Mostly used in root cause analysis, five Whys obviously appear in the Analyze phase of DMAIC in Six Sigma. This method iteratively inquiring in nature, basically used to recognize the root cause or defect, was introduced by Sakichi Toyoda and practiced in the Toyota Motor Corporation.
Experts have different views about this methodology which is often completed by a fish-bone diagram. There is no only one root cause if perceived closely. Generally, it is a series of events or a mixture of factors. Detection of the defect is a critical challenge and there are different methods and techniques. One such popular technique is 5-why. This is useful to list out the top 5 root reasons which mainly contribute to the problem.
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The technique may sound simple but very effective. The question is frequently posed from the answer given and it is an iterative model. You should try and portrait as some day-to-day problems you find yourself solving by finding the main reason, like the percentage of your kid in a just held test paper. It is as more questioning your kid “why did you get fewer grades?” and from the answer given by your kid, there is a quick question-answer, till you are influenced one way or the other.
Why did your grades dip?
I didn’t do the exam properly.
Why didn’t you do the exam properly?
I couldn’t answer most of the questions.
Why couldn’t you answer most of the questions?
The questions were not familiar.
Why weren’t the questions familiar?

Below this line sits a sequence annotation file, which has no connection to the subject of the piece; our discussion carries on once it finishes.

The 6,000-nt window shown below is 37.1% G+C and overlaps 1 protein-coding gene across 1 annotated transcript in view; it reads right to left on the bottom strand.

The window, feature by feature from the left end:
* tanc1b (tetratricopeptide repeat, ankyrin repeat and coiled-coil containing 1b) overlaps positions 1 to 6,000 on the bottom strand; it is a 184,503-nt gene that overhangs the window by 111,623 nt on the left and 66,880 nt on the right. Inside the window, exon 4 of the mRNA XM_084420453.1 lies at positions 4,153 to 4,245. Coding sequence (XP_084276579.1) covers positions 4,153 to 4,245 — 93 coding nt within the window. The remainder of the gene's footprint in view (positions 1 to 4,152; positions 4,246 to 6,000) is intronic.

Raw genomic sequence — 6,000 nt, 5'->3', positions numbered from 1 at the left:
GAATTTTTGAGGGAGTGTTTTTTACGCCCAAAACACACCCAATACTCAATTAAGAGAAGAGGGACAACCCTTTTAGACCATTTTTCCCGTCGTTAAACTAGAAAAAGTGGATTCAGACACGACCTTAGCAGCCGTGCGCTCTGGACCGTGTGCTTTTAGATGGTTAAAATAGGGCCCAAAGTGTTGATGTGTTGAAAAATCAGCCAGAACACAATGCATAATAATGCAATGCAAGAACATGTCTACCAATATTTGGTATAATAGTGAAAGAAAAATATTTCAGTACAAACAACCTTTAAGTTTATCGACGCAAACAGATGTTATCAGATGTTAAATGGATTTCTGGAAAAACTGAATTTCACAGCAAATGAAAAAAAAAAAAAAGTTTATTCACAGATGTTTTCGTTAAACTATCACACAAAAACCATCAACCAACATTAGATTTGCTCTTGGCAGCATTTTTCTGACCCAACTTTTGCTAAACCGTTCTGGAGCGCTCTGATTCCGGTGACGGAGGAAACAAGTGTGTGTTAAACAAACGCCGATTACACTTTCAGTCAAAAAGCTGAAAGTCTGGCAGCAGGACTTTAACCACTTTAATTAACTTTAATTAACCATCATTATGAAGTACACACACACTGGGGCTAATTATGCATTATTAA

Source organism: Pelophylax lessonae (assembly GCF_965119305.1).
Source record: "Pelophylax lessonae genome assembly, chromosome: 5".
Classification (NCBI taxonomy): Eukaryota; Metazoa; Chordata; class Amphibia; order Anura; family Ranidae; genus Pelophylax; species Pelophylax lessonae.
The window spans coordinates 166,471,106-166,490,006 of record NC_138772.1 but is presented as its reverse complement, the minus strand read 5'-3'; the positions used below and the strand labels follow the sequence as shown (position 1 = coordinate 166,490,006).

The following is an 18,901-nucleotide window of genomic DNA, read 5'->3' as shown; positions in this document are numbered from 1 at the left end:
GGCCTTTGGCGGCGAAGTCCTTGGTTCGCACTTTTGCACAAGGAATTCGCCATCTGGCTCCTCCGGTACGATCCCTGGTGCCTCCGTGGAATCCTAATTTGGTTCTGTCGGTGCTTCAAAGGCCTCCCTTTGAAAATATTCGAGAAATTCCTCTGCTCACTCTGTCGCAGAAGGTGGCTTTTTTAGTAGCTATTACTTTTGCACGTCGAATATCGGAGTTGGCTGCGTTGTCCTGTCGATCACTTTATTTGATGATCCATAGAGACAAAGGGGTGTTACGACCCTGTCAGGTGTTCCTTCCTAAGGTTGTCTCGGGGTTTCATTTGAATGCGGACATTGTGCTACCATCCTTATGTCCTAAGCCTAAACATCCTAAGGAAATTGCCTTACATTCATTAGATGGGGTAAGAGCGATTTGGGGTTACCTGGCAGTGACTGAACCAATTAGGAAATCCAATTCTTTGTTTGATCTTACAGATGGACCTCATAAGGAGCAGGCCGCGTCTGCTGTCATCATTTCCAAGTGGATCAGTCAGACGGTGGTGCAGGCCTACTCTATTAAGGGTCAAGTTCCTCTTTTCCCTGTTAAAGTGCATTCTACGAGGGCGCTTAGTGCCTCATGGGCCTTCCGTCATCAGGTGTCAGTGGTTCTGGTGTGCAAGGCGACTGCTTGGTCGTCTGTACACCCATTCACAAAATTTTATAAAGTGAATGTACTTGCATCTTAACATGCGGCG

I had not prepared well enough.
Why didn’t you prepare?
Because I was playing and missed the time to prepare.
Lastly, it is the absence of preparation that directed to the lowly performance. This may be your decision drained from the conversation. And the suggestion or sequence of action is to ‘gear up better and be most prepared to face the next test.’
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Use the same to a project to evaluate a disappointment – which we consider it the root cause analysis There is no predefined rule to break the questioning at 5-level. It should go ahead. General researches state that ‘5 why’ generally lead to the main reason(s) of disappointment.
This technique suffers from its own share of limitations. The method stops at the symptoms level and flops to dig cavernous at the lower-level main causes. The outcomes not being repeatable is the main aspect of this method. As well, ‘Why’ can lead to different root causes but there is a leaning to separate a single main cause and stick to it. The shortfalls aside, 5 Whys is nonetheless is suggestively used in Root Cause Analysis (RCA).